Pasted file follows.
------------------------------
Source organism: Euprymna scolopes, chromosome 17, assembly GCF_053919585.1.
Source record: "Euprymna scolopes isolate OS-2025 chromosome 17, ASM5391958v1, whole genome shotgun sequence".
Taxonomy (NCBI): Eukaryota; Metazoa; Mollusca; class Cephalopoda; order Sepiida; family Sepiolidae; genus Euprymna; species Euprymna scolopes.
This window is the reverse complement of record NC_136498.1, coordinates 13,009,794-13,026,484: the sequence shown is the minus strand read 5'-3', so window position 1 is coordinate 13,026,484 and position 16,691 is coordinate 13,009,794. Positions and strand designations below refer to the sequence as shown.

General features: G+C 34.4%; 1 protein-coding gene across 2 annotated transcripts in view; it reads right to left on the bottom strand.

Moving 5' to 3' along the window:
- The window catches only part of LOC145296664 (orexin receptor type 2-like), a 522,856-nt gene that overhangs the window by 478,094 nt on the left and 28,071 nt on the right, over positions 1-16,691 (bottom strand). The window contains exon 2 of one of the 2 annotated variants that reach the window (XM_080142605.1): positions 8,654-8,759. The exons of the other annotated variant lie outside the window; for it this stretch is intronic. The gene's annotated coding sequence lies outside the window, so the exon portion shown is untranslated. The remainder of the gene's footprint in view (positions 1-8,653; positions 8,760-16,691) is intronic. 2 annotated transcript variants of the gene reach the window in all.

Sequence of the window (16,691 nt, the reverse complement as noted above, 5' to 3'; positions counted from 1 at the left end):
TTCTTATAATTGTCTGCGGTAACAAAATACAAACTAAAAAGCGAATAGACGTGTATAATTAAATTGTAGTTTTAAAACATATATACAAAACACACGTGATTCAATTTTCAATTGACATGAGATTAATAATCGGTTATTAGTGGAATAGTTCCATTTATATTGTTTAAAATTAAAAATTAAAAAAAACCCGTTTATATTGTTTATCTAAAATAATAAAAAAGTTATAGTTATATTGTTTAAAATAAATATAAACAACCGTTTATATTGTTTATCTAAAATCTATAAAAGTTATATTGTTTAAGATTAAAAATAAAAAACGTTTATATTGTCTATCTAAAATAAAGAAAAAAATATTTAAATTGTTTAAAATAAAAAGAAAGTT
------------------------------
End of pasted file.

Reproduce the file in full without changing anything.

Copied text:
Source organism: Euprymna scolopes, chromosome 17, assembly GCF_053919585.1.
Source record: "Euprymna scolopes isolate OS-2025 chromosome 17, ASM5391958v1, whole genome shotgun sequence".
Taxonomy (NCBI): Eukaryota; Metazoa; Mollusca; class Cephalopoda; order Sepiida; family Sepiolidae; genus Euprymna; species Euprymna scolopes.
This window is the reverse complement of record NC_136498.1, coordinates 13,009,794-13,026,484: the sequence shown is the minus strand read 5'-3', so window position 1 is coordinate 13,026,484 and position 16,691 is coordinate 13,009,794. Positions and strand designations below refer to the sequence as shown.

General features: G+C 34.4%; 1 protein-coding gene across 2 annotated transcripts in view; it reads right to left on the bottom strand.

Moving 5' to 3' along the window:
- The window catches only part of LOC145296664 (orexin receptor type 2-like), a 522,856-nt gene that overhangs the window by 478,094 nt on the left and 28,071 nt on the right, over positions 1-16,691 (bottom strand). The window contains exon 2 of one of the 2 annotated variants that reach the window (XM_080142605.1): positions 8,654-8,759. The exons of the other annotated variant lie outside the window; for it this stretch is intronic. The gene's annotated coding sequence lies outside the window, so the exon portion shown is untranslated. The remainder of the gene's footprint in view (positions 1-8,653; positions 8,760-16,691) is intronic. 2 annotated transcript variants of the gene reach the window in all.

Sequence of the window (16,691 nt, the reverse complement as noted above, 5' to 3'; positions counted from 1 at the left end):
TTCTTATAATTGTCTGCGGTAACAAAATACAAACTAAAAAGCGAATAGACGTGTATAATTAAATTGTAGTTTTAAAACATATATACAAAACACACGTGATTCAATTTTCAATTGACATGAGATTAATAATCGGTTATTAGTGGAATAGTTCCATTTATATTGTTTAAAATTAAAAATTAAAAAAAACCCGTTTATATTGTTTATCTAAAATAATAAAAAAGTTATAGTTATATTGTTTAAAATAAATATAAACAACCGTTTATATTGTTTATCTAAAATCTATAAAAGTTATATTGTTTAAGATTAAAAATAAAAAACGTTTATATTGTCTATCTAAAATAAAGAAAAAAATATTTAAATTGTTTAAAATAAAAAGAAAGTT